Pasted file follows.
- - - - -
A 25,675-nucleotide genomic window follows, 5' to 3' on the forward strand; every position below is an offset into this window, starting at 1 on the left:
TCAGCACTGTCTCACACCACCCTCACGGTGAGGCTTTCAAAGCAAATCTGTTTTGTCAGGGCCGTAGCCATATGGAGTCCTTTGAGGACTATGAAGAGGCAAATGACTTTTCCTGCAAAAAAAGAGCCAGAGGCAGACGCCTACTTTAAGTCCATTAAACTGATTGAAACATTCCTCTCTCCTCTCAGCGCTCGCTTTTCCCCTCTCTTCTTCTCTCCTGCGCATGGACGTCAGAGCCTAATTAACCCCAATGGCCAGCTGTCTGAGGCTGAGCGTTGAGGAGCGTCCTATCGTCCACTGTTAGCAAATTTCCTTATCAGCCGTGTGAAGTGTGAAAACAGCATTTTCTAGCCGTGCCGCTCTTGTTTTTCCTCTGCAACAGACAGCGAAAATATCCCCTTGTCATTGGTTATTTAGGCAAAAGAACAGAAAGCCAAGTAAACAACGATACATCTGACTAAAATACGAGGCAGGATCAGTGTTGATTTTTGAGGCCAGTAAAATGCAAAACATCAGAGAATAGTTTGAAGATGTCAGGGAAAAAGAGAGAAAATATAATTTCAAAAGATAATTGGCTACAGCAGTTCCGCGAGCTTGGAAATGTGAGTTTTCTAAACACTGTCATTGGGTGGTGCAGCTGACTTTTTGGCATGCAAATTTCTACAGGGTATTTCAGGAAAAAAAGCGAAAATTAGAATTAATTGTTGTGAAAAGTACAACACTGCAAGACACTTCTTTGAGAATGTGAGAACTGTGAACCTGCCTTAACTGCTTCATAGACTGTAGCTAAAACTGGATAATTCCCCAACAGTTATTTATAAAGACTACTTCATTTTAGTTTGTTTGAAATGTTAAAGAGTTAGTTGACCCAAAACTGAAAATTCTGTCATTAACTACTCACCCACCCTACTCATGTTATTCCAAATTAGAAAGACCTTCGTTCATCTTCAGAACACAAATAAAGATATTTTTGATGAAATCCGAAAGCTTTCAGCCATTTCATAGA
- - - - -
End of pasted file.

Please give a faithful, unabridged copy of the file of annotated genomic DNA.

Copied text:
A 25,675-nucleotide genomic window follows, 5' to 3' on the forward strand; every position below is an offset into this window, starting at 1 on the left:
TCAGCACTGTCTCACACCACCCTCACGGTGAGGCTTTCAAAGCAAATCTGTTTTGTCAGGGCCGTAGCCATATGGAGTCCTTTGAGGACTATGAAGAGGCAAATGACTTTTCCTGCAAAAAAAGAGCCAGAGGCAGACGCCTACTTTAAGTCCATTAAACTGATTGAAACATTCCTCTCTCCTCTCAGCGCTCGCTTTTCCCCTCTCTTCTTCTCTCCTGCGCATGGACGTCAGAGCCTAATTAACCCCAATGGCCAGCTGTCTGAGGCTGAGCGTTGAGGAGCGTCCTATCGTCCACTGTTAGCAAATTTCCTTATCAGCCGTGTGAAGTGTGAAAACAGCATTTTCTAGCCGTGCCGCTCTTGTTTTTCCTCTGCAACAGACAGCGAAAATATCCCCTTGTCATTGGTTATTTAGGCAAAAGAACAGAAAGCCAAGTAAACAACGATACATCTGACTAAAATACGAGGCAGGATCAGTGTTGATTTTTGAGGCCAGTAAAATGCAAAACATCAGAGAATAGTTTGAAGATGTCAGGGAAAAAGAGAGAAAATATAATTTCAAAAGATAATTGGCTACAGCAGTTCCGCGAGCTTGGAAATGTGAGTTTTCTAAACACTGTCATTGGGTGGTGCAGCTGACTTTTTGGCATGCAAATTTCTACAGGGTATTTCAGGAAAAAAAGCGAAAATTAGAATTAATTGTTGTGAAAAGTACAACACTGCAAGACACTTCTTTGAGAATGTGAGAACTGTGAACCTGCCTTAACTGCTTCATAGACTGTAGCTAAAACTGGATAATTCCCCAACAGTTATTTATAAAGACTACTTCATTTTAGTTTGTTTGAAATGTTAAAGAGTTAGTTGACCCAAAACTGAAAATTCTGTCATTAACTACTCACCCACCCTACTCATGTTATTCCAAATTAGAAAGACCTTCGTTCATCTTCAGAACACAAATAAAGATATTTTTGATGAAATCCGAAAGCTTTCAGCCATTTCATAGA